Million Hoodies Releases Campus Militarization Fact Sheet As Part of 'We Keep Us Safe' National Week of Action




October 25th, 2017

Today, Million Hoodies Movement for Justice released a comprehensive fact sheet on the militarization of campus police across the nation through the federal government’s 1033 program. The fact sheet, released in conjunction with the organization's 'We Keep Us Safe' national week of action highlights the flow of military-grade weapons to college campuses and the ramifications of wielding such weaponry in educational environments.

“Guns, Humvees, and grenade launchers have no place on college campuses,” said Million Hoodies Washington, D.C. Chapter Leader, Pete Haviland-Eduah. “When we think of what colleges and universities are supposed to stand for, we think of places that create opportunities for intellectual and personal growth to prepare young people for their futures. It shouldn’t be a place where students should be fearful of their personal safety nor should the surrounding communities be placed in the line of danger at the hands of law enforcement agencies that may not have the trainings, tools, and resources to serve those them. This problem has been lurking under the radar of our national consciousness for years but the current administration has made it even easier for law enforcement to obtain unnecessary equipment through the 1033 Program by rolling back restrictions enacted by the Obama Administration. We don’t need a cold war on the quad; we must continue to ensure that our students and our communities are safe through means that do not put them in further danger and that should begin by removing instruments of war from places of higher learning.”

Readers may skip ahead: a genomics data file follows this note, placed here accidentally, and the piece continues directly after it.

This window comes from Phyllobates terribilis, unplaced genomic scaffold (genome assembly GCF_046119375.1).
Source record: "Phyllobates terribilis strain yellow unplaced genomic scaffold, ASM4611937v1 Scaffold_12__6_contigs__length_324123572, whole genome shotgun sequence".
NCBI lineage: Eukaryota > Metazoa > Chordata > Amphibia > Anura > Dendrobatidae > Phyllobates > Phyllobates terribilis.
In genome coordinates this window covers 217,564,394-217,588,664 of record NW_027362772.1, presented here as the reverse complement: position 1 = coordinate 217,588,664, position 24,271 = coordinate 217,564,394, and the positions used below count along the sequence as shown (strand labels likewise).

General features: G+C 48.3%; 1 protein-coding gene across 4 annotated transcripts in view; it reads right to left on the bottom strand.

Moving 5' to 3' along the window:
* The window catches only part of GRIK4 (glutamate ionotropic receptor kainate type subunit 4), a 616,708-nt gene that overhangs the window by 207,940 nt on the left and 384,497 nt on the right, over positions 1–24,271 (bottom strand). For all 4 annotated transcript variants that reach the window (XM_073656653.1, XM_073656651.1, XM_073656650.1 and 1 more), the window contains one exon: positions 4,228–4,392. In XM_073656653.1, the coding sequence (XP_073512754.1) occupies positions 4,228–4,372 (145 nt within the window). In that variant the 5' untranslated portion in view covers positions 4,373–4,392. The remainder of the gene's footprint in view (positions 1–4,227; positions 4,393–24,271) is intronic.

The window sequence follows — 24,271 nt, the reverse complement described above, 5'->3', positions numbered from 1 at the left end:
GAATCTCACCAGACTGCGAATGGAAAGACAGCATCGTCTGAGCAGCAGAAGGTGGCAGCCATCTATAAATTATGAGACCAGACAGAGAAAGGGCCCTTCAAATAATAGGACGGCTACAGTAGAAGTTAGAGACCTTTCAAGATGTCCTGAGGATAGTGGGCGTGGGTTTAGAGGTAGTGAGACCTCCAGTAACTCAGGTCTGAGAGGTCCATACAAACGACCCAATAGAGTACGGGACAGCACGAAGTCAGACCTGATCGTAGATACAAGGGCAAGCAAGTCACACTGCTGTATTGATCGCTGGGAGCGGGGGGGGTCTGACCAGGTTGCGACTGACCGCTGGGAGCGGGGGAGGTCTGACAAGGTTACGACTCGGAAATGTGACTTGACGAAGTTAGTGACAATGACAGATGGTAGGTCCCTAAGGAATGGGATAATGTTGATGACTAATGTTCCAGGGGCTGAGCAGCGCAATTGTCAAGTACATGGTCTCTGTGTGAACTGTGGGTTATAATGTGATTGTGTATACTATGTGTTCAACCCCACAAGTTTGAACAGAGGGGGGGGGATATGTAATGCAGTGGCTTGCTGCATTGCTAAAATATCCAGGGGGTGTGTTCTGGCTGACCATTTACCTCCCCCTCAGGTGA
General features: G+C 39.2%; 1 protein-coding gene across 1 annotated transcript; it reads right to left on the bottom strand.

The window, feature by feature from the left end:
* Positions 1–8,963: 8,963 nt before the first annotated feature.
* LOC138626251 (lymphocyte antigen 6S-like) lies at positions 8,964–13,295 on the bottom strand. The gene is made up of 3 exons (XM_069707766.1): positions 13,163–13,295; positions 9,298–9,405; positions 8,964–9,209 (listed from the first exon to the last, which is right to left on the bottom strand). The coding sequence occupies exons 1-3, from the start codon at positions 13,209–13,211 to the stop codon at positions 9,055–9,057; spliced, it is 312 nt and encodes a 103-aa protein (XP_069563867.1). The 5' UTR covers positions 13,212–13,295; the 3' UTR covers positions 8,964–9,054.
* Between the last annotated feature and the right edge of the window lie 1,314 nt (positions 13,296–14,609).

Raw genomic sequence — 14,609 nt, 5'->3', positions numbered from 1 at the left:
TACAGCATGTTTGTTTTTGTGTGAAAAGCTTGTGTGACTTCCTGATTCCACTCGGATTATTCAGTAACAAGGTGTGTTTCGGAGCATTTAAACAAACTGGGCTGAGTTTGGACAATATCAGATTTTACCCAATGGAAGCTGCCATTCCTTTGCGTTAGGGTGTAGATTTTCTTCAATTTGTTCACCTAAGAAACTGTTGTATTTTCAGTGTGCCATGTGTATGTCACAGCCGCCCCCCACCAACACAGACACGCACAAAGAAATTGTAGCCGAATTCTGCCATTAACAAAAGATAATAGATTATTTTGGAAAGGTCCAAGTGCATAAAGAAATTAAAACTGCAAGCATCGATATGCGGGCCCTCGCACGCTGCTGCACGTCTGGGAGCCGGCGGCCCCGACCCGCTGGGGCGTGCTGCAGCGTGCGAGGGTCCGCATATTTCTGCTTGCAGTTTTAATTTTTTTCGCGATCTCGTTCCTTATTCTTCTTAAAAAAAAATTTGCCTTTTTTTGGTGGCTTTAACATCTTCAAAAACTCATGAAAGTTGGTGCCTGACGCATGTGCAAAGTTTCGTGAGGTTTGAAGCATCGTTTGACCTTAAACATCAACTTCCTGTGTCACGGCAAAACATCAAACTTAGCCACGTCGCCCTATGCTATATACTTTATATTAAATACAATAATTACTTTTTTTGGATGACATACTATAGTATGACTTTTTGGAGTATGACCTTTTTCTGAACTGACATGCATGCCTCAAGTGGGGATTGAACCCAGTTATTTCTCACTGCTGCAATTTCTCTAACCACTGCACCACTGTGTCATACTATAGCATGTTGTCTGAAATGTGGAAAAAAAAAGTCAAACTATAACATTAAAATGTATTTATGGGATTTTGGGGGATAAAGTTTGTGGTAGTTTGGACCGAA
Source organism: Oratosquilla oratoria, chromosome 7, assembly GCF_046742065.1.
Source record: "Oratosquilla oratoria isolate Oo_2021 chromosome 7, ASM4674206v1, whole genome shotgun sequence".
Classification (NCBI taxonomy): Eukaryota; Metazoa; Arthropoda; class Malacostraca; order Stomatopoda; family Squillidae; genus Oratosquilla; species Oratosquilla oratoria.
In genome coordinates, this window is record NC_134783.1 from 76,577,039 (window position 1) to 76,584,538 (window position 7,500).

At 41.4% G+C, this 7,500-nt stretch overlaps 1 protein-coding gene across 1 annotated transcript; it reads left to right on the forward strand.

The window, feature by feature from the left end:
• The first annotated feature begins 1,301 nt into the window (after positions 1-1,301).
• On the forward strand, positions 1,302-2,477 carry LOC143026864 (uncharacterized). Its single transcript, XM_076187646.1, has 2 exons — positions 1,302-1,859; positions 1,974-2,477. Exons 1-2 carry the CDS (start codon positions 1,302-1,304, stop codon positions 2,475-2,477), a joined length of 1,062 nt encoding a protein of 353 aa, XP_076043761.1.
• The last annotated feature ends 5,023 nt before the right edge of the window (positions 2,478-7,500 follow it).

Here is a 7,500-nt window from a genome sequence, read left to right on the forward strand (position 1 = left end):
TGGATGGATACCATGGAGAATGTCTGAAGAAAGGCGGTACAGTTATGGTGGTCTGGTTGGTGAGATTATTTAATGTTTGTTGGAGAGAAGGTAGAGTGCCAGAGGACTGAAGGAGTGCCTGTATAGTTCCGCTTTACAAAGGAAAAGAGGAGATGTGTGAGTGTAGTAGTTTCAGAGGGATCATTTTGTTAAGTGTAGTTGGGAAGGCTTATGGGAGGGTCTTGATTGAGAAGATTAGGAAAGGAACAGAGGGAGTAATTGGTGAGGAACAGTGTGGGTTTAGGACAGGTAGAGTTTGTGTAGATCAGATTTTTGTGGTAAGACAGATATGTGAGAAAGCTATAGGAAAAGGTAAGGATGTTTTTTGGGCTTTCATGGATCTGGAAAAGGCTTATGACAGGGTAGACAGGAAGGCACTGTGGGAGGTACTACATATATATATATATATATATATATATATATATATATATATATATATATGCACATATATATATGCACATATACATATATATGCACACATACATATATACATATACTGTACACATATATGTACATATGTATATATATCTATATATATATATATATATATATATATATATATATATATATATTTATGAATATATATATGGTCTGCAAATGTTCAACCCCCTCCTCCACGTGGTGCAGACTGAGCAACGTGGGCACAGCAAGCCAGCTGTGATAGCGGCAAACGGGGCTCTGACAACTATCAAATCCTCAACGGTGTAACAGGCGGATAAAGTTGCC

Initially signed into law in 1996 as part of the Defense Authorization Act, the 1033 Program enables law enforcement agencies in the United States the opportunity to obtain surplus military equipment. This ranges from protective clothing to armored vehicles and heavy weaponry. In 2015, in the wake of the Ferguson, Missouri protests, President Obama placed restrictions on the 1033 Program in an attempt to foster better police-community relations in America. In 2017, these restrictions were removed by the current president making it easier than ever for law enforcement to obtain unnecessary fire power.

Supporters of the program believe that more powerful weapons will lead to campuses that are safer from mass shooters, however there is no statistical evidence supporting this. Additionally, incidents of violent crime have decreased over the years and with colleges and universities increasingly patrolling the surrounding communities, these institutions are at times providing an unwanted and unnecessary private services to the public and to students.

To protect and defend the most marginalized and strengthen communities against attacks on our humanity, from October 23 to October 28, Million Hoodies Movement for Justice kicks off a week-long national conversation around reimagining safety with the ‘We Keep Us Safe’ Week of Action. The ‘We Keep Us Safe’ Week of Action is a political intervention that encourages grassroots innovation to demand investments in humanity and our planet, safety beyond policing, real community control, worker rights, community defense, and divestment from militarization and other programs that oppress our people.  

Million Hoodies chapters in five communities and college campuses from Greensboro, North Carolina to Bard College host local events, community forums, and direct actions to make entire campuses, cities, towns, and communities safe by building “Freedom Cities.” Freedom Cities is a movement that makes the case for grassroots organizations to be centers of innovation to build successful models of community safety.


Million Hoodies Movement for Justice is a human rights membership based organization made up of 8 local groups founded in March 2012 in response to the murder of Trayvon Martin. Million Hoodies develops the leadership of young Black and Brown people and organizes for the dignity and safety of our communities. You can find more about Million Hoodies online at